Lien Hua Liang: (1st level Samurai, G,L, Human female). Lien Hua is the only daughter of Lord Chen of the prestigious Lien Clan of Linshung. Her father’s uncle was Minister of Public Works under the previous Emperor, and was loved for his kindness. HIs foresightedness provided for the building of many roads and granaries during his administration. Lien Hua is 15 and possessed of all the maidenly virtues, being beautiful, virtuous, respectful to her parents, obedient, devout and talented. Unfortunately, her father has assigned impossible tasks to all her suitors so that they may never win her away from him.

Ling Yu Pao: (7th level Bushi, N,N, Korobokuru male). Working for Kao Ling is the first well-paying bushi position that the “Weasel” has found. It is most important that he do well to keep his job. Whenever his little shukenja charge will allow it, he tries gently to steer her back to the safety of her father’s home. Most of the time, this is the last thing she wishes to hear, so he is not well tolerated. A long suffering sort, he is proficient in short sword and bow.

Mei Kuei Chu: (7th level Samurai, G,L, Bamboo spirit female). Mei Kuei is seeking desperately to save the honour of her clan. Three generations ago, her uncle killed a man who burned off a sacred bamboo grove, killing her aunt. For this action, her entire family was condemned by the local magistrate and forced to flee. Mei Kuei is seeking to prove that her aunt was murdered and that the charges against her uncle are unjustified.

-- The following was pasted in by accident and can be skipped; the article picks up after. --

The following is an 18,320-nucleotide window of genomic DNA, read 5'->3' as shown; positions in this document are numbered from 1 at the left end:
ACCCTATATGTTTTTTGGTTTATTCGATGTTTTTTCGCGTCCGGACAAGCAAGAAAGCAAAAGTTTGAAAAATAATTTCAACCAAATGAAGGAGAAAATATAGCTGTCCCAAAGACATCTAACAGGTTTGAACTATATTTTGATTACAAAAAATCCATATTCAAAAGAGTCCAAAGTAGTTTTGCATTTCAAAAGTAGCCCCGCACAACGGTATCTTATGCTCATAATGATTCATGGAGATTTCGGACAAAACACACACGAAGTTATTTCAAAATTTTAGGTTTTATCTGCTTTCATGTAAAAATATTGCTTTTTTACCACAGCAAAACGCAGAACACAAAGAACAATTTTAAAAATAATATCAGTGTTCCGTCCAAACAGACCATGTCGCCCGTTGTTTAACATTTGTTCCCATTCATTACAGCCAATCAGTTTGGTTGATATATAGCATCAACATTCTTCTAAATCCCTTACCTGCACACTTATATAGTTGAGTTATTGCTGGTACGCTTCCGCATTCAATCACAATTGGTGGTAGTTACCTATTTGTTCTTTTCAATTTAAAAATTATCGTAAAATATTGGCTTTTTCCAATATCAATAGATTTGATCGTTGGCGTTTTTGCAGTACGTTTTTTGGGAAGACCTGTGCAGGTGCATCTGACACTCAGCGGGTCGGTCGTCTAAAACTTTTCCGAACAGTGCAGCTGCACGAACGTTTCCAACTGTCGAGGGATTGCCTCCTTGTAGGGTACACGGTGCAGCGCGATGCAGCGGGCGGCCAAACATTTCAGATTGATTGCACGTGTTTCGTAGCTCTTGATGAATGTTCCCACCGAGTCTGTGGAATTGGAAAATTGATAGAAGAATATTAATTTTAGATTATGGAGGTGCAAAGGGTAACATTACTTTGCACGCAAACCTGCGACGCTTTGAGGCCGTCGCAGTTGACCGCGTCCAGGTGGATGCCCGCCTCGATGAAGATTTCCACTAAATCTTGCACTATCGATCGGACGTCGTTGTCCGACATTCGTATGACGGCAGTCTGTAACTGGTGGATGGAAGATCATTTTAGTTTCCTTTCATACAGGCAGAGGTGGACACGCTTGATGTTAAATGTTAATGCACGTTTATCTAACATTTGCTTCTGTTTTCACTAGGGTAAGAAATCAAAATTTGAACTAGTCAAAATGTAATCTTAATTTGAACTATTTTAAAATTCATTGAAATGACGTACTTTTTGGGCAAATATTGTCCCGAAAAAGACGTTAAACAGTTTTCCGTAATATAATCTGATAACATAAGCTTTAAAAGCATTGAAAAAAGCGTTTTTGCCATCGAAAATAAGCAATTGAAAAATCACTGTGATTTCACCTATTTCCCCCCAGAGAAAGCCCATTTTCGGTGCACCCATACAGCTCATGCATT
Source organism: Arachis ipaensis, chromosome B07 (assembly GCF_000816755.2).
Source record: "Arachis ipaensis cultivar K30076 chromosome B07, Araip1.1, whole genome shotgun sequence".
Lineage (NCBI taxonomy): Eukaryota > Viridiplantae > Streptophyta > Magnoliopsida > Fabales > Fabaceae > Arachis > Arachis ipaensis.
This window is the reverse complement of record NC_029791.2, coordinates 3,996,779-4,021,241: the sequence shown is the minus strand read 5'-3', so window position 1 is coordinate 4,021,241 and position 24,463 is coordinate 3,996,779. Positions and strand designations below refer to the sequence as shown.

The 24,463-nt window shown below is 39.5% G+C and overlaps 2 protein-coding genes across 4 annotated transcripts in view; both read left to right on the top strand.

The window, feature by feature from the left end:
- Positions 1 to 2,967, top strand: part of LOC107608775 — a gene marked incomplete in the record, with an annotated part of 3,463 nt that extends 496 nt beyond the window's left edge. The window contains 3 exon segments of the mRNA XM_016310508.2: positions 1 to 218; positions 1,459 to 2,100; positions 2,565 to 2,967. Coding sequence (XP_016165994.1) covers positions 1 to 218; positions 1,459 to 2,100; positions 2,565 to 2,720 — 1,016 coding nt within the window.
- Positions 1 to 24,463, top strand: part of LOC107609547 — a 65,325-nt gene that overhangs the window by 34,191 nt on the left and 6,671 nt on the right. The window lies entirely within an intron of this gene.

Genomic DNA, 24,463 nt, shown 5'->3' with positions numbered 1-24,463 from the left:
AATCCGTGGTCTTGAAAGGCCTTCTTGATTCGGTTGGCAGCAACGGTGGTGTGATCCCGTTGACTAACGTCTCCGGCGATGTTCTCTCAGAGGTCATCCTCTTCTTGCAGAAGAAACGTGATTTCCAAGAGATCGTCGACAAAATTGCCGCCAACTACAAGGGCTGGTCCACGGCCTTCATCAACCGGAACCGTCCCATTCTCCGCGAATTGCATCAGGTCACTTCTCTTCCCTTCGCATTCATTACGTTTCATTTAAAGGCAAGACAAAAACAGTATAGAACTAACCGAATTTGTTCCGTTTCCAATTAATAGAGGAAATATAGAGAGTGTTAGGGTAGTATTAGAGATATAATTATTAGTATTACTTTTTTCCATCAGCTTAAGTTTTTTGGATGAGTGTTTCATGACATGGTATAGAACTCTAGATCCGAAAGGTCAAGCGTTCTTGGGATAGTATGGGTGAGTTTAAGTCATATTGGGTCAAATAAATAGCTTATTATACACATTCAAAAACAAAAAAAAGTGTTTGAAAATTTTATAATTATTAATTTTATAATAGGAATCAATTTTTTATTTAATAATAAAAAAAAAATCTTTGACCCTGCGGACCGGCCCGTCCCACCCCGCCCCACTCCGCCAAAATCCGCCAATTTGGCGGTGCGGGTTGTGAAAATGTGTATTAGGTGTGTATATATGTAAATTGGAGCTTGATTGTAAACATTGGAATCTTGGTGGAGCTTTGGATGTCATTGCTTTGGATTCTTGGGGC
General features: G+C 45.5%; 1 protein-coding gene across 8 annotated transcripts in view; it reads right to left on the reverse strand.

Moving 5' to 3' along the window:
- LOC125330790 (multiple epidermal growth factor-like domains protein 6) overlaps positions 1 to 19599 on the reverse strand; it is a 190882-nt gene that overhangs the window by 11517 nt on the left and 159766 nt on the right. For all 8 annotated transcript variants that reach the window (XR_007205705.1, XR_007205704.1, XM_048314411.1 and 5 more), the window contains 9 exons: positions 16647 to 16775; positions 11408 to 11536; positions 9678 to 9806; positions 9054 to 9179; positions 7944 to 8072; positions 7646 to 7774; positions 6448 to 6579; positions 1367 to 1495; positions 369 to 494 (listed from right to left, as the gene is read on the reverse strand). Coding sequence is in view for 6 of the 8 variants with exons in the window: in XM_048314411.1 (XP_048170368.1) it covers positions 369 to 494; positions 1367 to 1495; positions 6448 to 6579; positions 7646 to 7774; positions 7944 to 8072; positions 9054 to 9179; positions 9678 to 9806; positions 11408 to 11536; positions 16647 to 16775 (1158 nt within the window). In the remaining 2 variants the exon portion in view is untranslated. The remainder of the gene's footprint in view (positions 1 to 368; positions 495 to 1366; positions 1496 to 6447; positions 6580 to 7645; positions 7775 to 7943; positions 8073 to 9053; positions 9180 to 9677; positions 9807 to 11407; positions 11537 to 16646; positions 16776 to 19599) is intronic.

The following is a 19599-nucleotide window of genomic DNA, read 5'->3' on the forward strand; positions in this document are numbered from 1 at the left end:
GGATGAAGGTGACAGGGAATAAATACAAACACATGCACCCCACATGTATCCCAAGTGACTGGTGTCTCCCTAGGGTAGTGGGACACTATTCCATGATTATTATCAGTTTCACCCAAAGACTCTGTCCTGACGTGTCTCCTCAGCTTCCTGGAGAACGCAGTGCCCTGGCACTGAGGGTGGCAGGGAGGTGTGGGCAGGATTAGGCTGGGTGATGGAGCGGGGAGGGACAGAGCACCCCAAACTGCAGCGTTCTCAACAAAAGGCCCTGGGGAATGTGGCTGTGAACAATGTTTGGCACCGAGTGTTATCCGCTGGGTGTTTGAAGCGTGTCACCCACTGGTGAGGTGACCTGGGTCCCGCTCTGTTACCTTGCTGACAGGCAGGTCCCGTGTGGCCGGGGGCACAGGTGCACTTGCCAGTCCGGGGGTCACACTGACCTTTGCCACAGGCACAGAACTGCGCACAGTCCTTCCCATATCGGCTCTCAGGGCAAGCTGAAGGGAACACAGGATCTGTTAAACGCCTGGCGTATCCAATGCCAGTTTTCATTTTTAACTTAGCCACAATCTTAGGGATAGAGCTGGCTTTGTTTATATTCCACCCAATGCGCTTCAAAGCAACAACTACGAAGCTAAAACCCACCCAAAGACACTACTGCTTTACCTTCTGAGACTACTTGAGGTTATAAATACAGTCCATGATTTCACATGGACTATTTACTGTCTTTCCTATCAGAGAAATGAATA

Mei Li Mao: (13th level Yakuza, N,N, Human female). This gracefully aging Dragon Lady owns the Imperial Phoenix restaurant in the capital city of Kuo Te’ Lung. Many secret societies meet there, from the subversive poetry societies to criminal tongs. It is the place to see and be seen, frequented by nobles and students alike. It is also a refuge for deal-brokering, and any violence within is speedily (and lethally) dealt with. Mei Li is also a fence for very selective stolen goods, as well as a source of much gossip and Court intrigue.

Mei Lung: Dragon Lord Mei Lung Cheng Shan, the great great grandson of the Immortal Historian of the Celestial Empire of Heaven. It is Mei Lung’s task to assemble the vast Histories of the Emperor of Heaven, so that the Celestial One will know all that has occurred and best be able to judge the actions of Mankind.

Mei Lung Chen-Shan-Tien-Kung-Te, seventh son of Men Lung Chen-Shan-Tien-Kung-Te, the Elder of the Clan, and great-great-grandson of the Immortal of History, Chih Shih Chen-Shan-Tien-Kung-Te.